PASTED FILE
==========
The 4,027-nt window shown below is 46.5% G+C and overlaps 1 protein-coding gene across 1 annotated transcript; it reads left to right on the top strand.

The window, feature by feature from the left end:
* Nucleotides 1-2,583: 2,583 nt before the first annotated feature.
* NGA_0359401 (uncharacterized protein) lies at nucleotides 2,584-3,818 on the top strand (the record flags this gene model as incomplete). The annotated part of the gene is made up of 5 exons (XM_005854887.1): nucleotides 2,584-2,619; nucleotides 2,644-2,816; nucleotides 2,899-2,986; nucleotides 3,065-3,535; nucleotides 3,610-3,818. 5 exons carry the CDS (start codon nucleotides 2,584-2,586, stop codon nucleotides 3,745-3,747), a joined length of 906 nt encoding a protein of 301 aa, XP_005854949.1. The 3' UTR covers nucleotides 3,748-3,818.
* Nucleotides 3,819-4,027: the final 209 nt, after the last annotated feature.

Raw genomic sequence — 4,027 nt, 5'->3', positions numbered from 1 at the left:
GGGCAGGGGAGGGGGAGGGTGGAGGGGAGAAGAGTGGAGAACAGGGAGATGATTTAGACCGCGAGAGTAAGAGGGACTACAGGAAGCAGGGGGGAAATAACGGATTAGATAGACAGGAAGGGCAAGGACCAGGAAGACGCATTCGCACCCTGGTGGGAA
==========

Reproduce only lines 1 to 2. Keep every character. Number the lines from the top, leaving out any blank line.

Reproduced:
The 4,027-nt window shown below is 46.5% G+C and overlaps 1 protein-coding gene across 1 annotated transcript; it reads left to right on the top strand.

The window, feature by feature from the left end: